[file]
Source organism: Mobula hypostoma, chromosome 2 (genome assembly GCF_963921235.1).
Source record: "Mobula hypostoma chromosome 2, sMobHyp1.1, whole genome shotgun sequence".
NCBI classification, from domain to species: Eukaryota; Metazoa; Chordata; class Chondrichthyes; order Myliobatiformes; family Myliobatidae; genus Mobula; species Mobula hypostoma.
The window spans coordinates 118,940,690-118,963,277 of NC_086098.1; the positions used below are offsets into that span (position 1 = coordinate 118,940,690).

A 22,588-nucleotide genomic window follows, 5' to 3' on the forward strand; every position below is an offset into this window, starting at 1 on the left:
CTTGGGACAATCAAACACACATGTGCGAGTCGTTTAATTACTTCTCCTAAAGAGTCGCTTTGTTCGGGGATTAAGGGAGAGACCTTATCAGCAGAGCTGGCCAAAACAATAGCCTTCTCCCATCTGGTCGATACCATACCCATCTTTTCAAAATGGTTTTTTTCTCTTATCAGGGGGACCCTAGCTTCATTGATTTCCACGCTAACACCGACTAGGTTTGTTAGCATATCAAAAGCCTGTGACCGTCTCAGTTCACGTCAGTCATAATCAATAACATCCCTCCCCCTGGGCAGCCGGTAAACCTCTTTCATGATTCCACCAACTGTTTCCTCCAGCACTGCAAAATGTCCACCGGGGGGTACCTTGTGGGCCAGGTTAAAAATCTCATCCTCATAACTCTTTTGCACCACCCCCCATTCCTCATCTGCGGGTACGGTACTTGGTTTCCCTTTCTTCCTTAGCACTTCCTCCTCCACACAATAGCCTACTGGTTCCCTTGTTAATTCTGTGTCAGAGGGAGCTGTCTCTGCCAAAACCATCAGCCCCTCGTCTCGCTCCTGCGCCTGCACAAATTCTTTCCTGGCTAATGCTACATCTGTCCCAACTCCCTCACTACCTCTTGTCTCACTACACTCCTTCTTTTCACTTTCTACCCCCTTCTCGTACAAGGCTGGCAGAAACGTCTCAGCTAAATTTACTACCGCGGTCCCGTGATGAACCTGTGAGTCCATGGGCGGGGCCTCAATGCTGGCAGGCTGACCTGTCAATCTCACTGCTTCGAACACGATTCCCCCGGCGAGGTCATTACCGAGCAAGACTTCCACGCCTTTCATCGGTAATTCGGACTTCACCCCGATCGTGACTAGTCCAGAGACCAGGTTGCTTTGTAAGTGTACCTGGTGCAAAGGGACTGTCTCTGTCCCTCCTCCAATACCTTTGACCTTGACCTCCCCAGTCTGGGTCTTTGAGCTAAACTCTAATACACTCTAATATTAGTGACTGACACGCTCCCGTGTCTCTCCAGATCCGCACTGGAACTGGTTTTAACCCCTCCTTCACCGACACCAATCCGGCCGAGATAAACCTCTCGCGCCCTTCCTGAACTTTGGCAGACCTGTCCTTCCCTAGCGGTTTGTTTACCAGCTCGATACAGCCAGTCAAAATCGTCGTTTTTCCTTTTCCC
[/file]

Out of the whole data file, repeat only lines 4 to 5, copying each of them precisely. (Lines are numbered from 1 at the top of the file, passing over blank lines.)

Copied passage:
The window spans coordinates 118,940,690-118,963,277 of NC_086098.1; the positions used below are offsets into that span (position 1 = coordinate 118,940,690).

A 22,588-nucleotide genomic window follows, 5' to 3' on the forward strand; every position below is an offset into this window, starting at 1 on the left: